EMS response time reports delayed two years

The provincial government has slowed down the implementation of the new response time standards for emergency medical services. A revised provincial regulation now allows municipalities two more years before they must report on response times and their response time plans.

On September 17, 2010 Regulation 368/10 came into effect, amending the earlier Regulation (257/00) on response times. Under Regulation 257/00, municipalities were required to submit a response time performance plan to the government by 1 October 2010 for the following year.   Under the revised regulation, municipalities will now have until 1 October 2012 to do this. When filed with the Ministry of Health these plans will be publicly available.

Given the overcrowding in hospitals and the attendant backups in Emergency Rooms and "offload delays" for paramedics, the government probably appreciates putting off the reporting of the local plans until after the next election (now less than a year away). The delay will make it less likely that poor response times become an election issue. 

Regulation 257/00 also required the municipalities to report the following:

1. The percentage of times that a person equipped to provide any type of defibrillation has arrived on-scene to provide defibrillation to sudden cardiac arrest patients within six minutes of the time notice is received.

2. The percentage of times that an ambulance crew has arrived on-scene to provide ambulance service to sudden cardiac arrest patients or other patients categorized as CTAS I (i.e. the most urgent cases) within eight minutes.

3. The percentage of times that an ambulance crew has arrived on-scene to provide ambulance services to patients categorized as CTAS 2, 3, 4 and 5 within the response time targets set by the municipality.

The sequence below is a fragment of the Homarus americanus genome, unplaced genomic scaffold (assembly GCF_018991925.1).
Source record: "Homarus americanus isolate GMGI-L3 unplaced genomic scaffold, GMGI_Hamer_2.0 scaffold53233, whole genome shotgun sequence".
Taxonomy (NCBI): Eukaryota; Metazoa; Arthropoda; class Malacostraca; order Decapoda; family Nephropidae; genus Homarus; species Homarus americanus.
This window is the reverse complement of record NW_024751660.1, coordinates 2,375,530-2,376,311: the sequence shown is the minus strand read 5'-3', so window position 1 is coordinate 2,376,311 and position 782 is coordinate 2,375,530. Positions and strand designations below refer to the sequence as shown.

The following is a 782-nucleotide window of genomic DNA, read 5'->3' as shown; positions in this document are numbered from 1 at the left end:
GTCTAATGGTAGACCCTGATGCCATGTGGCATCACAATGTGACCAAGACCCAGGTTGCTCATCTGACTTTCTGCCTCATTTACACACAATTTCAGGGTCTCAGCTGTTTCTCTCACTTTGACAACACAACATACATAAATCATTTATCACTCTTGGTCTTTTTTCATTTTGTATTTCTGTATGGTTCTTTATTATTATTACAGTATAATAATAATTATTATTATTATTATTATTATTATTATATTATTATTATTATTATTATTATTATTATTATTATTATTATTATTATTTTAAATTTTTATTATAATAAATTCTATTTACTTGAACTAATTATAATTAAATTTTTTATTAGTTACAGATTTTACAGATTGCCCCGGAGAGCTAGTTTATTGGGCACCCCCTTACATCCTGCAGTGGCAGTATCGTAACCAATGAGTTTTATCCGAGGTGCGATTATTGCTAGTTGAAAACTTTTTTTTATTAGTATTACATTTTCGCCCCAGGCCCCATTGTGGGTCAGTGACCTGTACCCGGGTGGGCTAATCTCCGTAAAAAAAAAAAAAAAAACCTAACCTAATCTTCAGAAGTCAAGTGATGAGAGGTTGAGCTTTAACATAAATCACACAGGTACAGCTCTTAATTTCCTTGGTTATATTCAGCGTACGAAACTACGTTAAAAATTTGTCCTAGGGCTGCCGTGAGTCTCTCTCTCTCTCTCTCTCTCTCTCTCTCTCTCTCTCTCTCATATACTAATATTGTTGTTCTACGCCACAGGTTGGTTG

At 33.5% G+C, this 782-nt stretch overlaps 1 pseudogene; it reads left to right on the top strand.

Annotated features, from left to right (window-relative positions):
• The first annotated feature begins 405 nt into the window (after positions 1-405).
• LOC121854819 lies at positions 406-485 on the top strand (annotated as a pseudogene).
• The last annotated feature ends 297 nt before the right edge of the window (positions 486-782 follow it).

With the regulatory change, municipalities will not have to report this data until March 31, 2014, instead of March 31, 2012. (A similar delay is also applicable to reports to the Ministry for EMS dispatch response times for CTAS 1 patients.)

The original regulation raised some question of a new and expanded role for fire fighters on EMS sudden cardiac arrest calls, as it opened up the possibility of fire fighters (or others persons equipped to provide defibrillation) "stopping the clock" on at least one form of response time for these calls.  

The Association of Municipalities of Ontario (AMO) says it worked with the Association of Managers of Emergency Medical Services of Ontario (AMEMSO) to seek these changes, arguing that the delay "will ensure all have appropriate access to the necessary data upon which to base local response time standards."

The development of EMS response time standards was the result of the joint provincial-municipal Land Ambulance Committee established in 2006.

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